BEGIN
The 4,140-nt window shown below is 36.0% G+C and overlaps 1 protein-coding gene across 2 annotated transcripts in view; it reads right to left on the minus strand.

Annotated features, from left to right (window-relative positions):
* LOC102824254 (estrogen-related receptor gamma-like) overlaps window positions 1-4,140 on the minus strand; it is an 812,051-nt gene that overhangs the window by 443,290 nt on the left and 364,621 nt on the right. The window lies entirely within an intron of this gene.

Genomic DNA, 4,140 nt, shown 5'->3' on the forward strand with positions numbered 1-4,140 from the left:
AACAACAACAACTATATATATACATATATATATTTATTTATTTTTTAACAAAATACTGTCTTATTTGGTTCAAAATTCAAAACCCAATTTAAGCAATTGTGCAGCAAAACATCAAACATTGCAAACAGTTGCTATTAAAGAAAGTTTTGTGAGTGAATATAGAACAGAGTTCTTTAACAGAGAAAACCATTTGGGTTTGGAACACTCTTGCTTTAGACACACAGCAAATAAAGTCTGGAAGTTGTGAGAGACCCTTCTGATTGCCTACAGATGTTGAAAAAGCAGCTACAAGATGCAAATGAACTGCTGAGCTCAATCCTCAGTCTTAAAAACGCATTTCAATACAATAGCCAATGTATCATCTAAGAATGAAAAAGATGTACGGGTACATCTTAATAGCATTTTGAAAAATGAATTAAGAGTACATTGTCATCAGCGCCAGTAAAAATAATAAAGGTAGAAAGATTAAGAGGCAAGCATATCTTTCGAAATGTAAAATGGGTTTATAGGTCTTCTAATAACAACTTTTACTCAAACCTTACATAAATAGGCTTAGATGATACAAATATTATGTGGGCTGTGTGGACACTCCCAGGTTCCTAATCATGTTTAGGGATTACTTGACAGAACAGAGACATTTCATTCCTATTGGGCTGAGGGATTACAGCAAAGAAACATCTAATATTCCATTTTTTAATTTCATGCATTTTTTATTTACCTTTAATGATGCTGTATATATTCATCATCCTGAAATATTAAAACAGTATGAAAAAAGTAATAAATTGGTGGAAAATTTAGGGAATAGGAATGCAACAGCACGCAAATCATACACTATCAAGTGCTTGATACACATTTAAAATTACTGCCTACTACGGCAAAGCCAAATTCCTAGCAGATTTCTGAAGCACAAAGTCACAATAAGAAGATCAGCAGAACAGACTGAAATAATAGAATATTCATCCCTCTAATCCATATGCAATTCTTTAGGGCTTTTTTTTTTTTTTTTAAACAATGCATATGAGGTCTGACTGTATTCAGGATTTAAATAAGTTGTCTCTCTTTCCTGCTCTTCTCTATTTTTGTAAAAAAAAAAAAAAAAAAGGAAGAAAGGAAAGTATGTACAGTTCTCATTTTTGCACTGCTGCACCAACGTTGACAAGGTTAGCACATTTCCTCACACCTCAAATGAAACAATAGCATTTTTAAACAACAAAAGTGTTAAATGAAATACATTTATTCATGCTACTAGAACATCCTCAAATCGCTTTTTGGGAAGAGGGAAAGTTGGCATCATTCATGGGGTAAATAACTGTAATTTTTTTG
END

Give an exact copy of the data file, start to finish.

The 4,140-nt window shown below is 36.0% G+C and overlaps 1 protein-coding gene across 2 annotated transcripts in view; it reads right to left on the minus strand.

Annotated features, from left to right (window-relative positions):
* LOC102824254 (estrogen-related receptor gamma-like) overlaps window positions 1-4,140 on the minus strand; it is an 812,051-nt gene that overhangs the window by 443,290 nt on the left and 364,621 nt on the right. The window lies entirely within an intron of this gene.

Genomic DNA, 4,140 nt, shown 5'->3' on the forward strand with positions numbered 1-4,140 from the left:
AACAACAACAACTATATATATACATATATATATTTATTTATTTTTTAACAAAATACTGTCTTATTTGGTTCAAAATTCAAAACCCAATTTAAGCAATTGTGCAGCAAAACATCAAACATTGCAAACAGTTGCTATTAAAGAAAGTTTTGTGAGTGAATATAGAACAGAGTTCTTTAACAGAGAAAACCATTTGGGTTTGGAACACTCTTGCTTTAGACACACAGCAAATAAAGTCTGGAAGTTGTGAGAGACCCTTCTGATTGCCTACAGATGTTGAAAAAGCAGCTACAAGATGCAAATGAACTGCTGAGCTCAATCCTCAGTCTTAAAAACGCATTTCAATACAATAGCCAATGTATCATCTAAGAATGAAAAAGATGTACGGGTACATCTTAATAGCATTTTGAAAAATGAATTAAGAGTACATTGTCATCAGCGCCAGTAAAAATAATAAAGGTAGAAAGATTAAGAGGCAAGCATATCTTTCGAAATGTAAAATGGGTTTATAGGTCTTCTAATAACAACTTTTACTCAAACCTTACATAAATAGGCTTAGATGATACAAATATTATGTGGGCTGTGTGGACACTCCCAGGTTCCTAATCATGTTTAGGGATTACTTGACAGAACAGAGACATTTCATTCCTATTGGGCTGAGGGATTACAGCAAAGAAACATCTAATATTCCATTTTTTAATTTCATGCATTTTTTATTTACCTTTAATGATGCTGTATATATTCATCATCCTGAAATATTAAAACAGTATGAAAAAAGTAATAAATTGGTGGAAAATTTAGGGAATAGGAATGCAACAGCACGCAAATCATACACTATCAAGTGCTTGATACACATTTAAAATTACTGCCTACTACGGCAAAGCCAAATTCCTAGCAGATTTCTGAAGCACAAAGTCACAATAAGAAGATCAGCAGAACAGACTGAAATAATAGAATATTCATCCCTCTAATCCATATGCAATTCTTTAGGGCTTTTTTTTTTTTTTTTAAACAATGCATATGAGGTCTGACTGTATTCAGGATTTAAATAAGTTGTCTCTCTTTCCTGCTCTTCTCTATTTTTGTAAAAAAAAAAAAAAAAAAGGAAGAAAGGAAAGTATGTACAGTTCTCATTTTTGCACTGCTGCACCAACGTTGACAAGGTTAGCACATTTCCTCACACCTCAAATGAAACAATAGCATTTTTAAACAACAAAAGTGTTAAATGAAATACATTTATTCATGCTACTAGAACATCCTCAAATCGCTTTTTGGGAAGAGGGAAAGTTGGCATCATTCATGGGGTAAATAACTGTAATTTTTTTG